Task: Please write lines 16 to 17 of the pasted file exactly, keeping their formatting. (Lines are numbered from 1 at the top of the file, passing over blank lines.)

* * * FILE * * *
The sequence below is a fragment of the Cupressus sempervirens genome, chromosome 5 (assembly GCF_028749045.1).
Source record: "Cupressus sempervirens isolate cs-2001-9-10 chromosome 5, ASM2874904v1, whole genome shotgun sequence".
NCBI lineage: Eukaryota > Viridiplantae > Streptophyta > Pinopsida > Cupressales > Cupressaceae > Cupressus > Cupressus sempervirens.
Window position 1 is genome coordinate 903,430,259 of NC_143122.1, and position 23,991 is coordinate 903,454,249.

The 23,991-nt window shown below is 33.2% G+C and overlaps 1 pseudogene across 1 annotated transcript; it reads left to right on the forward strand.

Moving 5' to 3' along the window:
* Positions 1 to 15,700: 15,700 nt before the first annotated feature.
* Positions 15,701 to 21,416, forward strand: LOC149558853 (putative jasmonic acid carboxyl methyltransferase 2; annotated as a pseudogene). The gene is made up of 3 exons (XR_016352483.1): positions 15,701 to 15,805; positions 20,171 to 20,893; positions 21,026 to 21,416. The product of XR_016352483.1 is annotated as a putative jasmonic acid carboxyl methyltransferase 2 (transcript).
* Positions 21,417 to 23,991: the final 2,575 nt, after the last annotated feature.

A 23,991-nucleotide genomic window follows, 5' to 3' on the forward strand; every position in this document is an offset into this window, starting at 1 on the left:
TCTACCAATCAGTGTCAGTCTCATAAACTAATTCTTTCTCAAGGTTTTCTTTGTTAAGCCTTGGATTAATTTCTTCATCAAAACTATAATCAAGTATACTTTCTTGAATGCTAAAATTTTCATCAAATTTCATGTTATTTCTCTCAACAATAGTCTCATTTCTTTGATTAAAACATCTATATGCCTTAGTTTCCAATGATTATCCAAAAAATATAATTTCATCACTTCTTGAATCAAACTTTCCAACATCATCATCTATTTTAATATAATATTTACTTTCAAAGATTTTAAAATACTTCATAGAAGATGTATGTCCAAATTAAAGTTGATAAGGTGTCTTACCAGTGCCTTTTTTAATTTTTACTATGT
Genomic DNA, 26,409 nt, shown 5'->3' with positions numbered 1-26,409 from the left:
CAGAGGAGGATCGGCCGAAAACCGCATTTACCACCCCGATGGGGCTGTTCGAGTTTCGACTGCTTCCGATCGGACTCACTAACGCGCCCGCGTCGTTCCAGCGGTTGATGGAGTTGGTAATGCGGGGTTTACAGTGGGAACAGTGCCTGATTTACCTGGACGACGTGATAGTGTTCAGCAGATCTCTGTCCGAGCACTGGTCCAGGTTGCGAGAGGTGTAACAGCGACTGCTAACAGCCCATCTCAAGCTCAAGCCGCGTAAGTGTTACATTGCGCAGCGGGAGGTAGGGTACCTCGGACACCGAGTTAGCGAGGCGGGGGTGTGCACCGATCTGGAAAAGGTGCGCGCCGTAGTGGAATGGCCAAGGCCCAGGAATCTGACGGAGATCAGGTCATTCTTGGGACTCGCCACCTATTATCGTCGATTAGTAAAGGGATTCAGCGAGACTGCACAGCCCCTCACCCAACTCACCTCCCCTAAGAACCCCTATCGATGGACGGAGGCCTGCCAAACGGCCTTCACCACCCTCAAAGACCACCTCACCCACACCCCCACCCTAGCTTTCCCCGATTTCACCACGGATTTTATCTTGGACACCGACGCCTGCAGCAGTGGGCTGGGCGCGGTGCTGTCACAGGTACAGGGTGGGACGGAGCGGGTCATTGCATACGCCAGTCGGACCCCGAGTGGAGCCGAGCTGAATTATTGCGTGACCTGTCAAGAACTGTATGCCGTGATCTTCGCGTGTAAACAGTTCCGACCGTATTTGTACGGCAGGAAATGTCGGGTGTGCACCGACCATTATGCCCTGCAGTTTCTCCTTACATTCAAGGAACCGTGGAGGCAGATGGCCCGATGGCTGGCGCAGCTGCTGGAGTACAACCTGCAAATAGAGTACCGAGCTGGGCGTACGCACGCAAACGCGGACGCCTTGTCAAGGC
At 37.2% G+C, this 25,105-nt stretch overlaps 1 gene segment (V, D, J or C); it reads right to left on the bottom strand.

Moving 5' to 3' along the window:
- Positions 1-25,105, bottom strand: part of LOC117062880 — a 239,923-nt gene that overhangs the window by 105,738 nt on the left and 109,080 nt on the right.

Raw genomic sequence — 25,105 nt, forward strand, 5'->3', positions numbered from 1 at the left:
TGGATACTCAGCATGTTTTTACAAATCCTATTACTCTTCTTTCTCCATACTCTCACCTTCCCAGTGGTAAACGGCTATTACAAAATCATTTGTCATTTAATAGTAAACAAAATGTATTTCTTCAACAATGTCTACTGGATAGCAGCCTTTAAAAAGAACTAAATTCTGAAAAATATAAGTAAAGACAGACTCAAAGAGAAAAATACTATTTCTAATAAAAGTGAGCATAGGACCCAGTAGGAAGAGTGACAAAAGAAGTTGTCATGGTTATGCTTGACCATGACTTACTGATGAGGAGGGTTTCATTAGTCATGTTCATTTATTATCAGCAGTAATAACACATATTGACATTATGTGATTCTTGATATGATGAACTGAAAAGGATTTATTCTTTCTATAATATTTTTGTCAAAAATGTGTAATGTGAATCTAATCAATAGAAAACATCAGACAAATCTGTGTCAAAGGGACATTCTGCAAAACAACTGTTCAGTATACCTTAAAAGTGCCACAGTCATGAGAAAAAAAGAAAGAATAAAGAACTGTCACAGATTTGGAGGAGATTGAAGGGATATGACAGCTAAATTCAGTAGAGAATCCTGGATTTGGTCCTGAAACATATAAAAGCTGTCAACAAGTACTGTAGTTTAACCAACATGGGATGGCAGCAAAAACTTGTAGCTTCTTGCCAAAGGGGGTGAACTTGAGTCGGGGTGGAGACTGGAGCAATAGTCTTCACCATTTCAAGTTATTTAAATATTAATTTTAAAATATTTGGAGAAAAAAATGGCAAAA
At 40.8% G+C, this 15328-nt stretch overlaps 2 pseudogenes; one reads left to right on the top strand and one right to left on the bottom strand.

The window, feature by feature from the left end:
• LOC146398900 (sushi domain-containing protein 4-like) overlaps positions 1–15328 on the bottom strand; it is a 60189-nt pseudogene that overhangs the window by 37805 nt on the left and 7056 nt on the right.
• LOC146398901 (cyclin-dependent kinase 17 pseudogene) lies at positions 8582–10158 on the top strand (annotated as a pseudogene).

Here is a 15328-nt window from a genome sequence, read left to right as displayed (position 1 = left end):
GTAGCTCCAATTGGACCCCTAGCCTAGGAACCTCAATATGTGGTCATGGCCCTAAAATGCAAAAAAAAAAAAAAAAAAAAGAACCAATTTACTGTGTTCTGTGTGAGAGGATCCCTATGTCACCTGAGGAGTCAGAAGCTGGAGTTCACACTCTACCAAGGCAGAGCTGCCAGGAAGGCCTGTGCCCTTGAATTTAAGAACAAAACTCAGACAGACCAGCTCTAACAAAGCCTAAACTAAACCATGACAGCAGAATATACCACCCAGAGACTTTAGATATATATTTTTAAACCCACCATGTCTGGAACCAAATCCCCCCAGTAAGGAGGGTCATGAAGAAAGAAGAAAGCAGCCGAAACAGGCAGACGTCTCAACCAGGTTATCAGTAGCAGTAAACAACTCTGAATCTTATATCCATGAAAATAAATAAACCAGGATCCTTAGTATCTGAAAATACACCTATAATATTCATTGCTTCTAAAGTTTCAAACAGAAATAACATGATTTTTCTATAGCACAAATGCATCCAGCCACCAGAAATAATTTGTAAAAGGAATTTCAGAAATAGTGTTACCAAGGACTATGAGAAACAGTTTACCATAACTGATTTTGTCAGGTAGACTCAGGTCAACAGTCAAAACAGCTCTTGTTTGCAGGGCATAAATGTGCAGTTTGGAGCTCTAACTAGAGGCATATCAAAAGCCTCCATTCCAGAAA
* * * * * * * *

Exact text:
- Positions 1-25,105, bottom strand: part of LOC117062880 — a 239,923-nt gene that overhangs the window by 105,738 nt on the left and 109,080 nt on the right.

Raw genomic sequence — 25,105 nt, forward strand, 5'->3', positions numbered from 1 at the left: